Jon Huntsman is expected to announce his official candidacy for the U.S. 2012 Presidential Election on Tuesday, and the media is focusing on his recently-completed tour as Ambassador to China when introducing him to the American public. From the New York Times:
Mr. Obama’s decision to name Mr. Huntsman his ambassador to China in 2009 was hailed by members of both parties as another act of political wizardry, a chance to show that the president was trying to infuse his administration with a bipartisan spirit.
The president’s aides had by then identified Mr. Huntsman, a rising star of the Republican Party, as a potentially strong opponent in 2012. And Mr. Obama’s team basked in accolades among political strategists for taking Mr. Huntsman out of the mix and packing him off some 7,000 miles away.
Mr. Huntsman’s time in China has indeed created a potential roadblock for his campaign; Mr. Obama has teased him publicly about how his service in the administration will play among the Republican faithful.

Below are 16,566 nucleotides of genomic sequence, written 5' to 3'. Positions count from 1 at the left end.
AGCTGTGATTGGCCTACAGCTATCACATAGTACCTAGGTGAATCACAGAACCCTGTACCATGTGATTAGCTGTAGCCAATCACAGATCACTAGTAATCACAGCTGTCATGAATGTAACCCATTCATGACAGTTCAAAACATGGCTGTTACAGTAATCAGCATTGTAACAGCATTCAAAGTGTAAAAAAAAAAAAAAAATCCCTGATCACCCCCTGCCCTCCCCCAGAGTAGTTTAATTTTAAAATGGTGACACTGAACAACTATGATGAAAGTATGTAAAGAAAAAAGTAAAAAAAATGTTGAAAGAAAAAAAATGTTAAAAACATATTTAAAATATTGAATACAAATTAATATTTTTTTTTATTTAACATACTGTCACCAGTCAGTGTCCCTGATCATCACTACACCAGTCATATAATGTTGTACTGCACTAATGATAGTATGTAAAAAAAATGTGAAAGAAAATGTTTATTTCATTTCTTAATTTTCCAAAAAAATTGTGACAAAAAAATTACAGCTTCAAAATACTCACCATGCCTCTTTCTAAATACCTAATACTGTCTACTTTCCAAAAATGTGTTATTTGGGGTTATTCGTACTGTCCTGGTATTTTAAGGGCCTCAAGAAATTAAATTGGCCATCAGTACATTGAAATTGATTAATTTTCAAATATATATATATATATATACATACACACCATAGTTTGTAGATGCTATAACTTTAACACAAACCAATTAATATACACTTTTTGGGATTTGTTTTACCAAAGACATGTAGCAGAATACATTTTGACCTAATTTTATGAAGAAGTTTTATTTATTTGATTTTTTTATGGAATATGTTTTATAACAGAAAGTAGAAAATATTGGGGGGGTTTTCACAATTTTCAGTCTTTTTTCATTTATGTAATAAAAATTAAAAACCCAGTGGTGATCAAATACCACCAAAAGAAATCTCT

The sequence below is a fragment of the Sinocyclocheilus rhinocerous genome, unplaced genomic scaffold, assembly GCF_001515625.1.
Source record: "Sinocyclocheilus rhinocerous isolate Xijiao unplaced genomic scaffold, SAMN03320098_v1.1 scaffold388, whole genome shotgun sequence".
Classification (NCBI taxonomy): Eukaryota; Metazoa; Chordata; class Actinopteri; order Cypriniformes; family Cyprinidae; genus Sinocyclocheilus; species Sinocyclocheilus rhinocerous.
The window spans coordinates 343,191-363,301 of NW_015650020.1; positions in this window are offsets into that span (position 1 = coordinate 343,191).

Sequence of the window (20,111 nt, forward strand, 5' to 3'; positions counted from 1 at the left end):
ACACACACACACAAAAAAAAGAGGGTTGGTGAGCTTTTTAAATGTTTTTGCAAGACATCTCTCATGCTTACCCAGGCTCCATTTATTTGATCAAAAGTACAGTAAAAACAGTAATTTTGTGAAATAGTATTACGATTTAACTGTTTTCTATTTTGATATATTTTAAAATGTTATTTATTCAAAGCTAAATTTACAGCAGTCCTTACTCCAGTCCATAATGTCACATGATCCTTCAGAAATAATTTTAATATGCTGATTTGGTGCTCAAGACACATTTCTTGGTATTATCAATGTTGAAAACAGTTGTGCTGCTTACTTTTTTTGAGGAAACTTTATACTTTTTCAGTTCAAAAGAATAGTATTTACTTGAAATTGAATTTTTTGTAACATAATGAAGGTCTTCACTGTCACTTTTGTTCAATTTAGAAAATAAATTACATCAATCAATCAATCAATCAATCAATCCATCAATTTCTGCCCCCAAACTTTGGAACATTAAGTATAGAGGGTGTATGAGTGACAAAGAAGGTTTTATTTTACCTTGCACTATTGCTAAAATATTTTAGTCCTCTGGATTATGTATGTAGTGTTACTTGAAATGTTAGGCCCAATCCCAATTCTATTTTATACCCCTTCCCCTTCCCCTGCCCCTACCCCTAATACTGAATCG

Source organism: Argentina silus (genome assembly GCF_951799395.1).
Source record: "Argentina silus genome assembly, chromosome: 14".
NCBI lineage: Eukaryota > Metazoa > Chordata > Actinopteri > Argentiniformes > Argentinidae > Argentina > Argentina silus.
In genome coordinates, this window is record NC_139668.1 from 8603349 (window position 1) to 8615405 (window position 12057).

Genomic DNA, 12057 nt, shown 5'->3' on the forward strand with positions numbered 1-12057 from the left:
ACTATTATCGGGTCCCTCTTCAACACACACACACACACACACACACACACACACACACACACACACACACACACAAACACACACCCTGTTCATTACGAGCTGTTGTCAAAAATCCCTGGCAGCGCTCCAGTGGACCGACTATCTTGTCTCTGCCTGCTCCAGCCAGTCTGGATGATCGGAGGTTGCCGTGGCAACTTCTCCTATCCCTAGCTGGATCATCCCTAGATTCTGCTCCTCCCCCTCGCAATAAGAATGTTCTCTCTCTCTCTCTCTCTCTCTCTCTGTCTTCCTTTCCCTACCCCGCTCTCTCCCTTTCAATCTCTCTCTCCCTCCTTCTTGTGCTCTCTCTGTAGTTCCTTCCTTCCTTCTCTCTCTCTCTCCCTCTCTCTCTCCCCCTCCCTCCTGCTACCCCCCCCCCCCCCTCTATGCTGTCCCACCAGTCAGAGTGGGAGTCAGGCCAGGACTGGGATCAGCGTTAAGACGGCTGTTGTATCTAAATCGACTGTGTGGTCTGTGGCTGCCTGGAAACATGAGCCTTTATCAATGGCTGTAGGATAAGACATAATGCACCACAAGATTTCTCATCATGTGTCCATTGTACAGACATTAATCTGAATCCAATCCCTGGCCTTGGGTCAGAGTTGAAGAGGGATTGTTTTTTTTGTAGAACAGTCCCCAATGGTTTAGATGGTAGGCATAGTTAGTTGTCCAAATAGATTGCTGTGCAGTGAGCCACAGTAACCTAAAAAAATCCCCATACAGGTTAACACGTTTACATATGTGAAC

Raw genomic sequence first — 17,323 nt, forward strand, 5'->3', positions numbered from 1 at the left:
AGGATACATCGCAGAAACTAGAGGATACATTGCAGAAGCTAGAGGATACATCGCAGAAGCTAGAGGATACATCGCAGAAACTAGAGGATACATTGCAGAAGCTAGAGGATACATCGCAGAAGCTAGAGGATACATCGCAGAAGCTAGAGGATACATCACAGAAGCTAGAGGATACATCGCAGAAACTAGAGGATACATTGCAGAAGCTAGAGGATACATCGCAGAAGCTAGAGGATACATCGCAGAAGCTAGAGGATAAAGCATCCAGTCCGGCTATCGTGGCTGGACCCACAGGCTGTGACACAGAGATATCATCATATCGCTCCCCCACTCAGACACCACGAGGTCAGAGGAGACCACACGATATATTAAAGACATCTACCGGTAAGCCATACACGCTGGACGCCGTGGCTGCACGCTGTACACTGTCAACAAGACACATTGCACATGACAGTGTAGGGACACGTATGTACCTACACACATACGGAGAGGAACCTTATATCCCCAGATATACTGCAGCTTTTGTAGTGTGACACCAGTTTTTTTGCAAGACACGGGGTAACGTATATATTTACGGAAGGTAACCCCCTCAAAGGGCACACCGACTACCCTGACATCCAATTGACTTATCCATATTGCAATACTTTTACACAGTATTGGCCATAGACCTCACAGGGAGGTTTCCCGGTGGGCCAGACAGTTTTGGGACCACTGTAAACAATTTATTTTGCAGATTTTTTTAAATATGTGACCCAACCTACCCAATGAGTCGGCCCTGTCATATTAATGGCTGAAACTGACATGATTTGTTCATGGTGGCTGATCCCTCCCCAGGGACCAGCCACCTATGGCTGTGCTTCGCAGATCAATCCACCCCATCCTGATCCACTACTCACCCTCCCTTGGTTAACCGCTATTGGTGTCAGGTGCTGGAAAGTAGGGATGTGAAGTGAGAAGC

But in some ways it has proved to be a help. It has bolstered his position as the only candidate in a field dominated by former governors to have direct foreign policy experience. And it put him in proximity to some of the nation’s leading chief executives — and potential campaign donors and fund-raisers — as they sought assistance in doing business with China.
See also: “Huntsman’s path to White House starts in China” from MSNBC.
A report from Bloomberg looks at expansion in China of his family’s company, Huntsman Corp, which could be a potential roadblock to his nomination:
Huntsman Corp.’s revenue in China surged 57 percent from 2009 to 2010 during his ambassadorship, almost two decades after its entrance there, data compiled by Bloomberg shows. Its expansion in the world’s second-largest...
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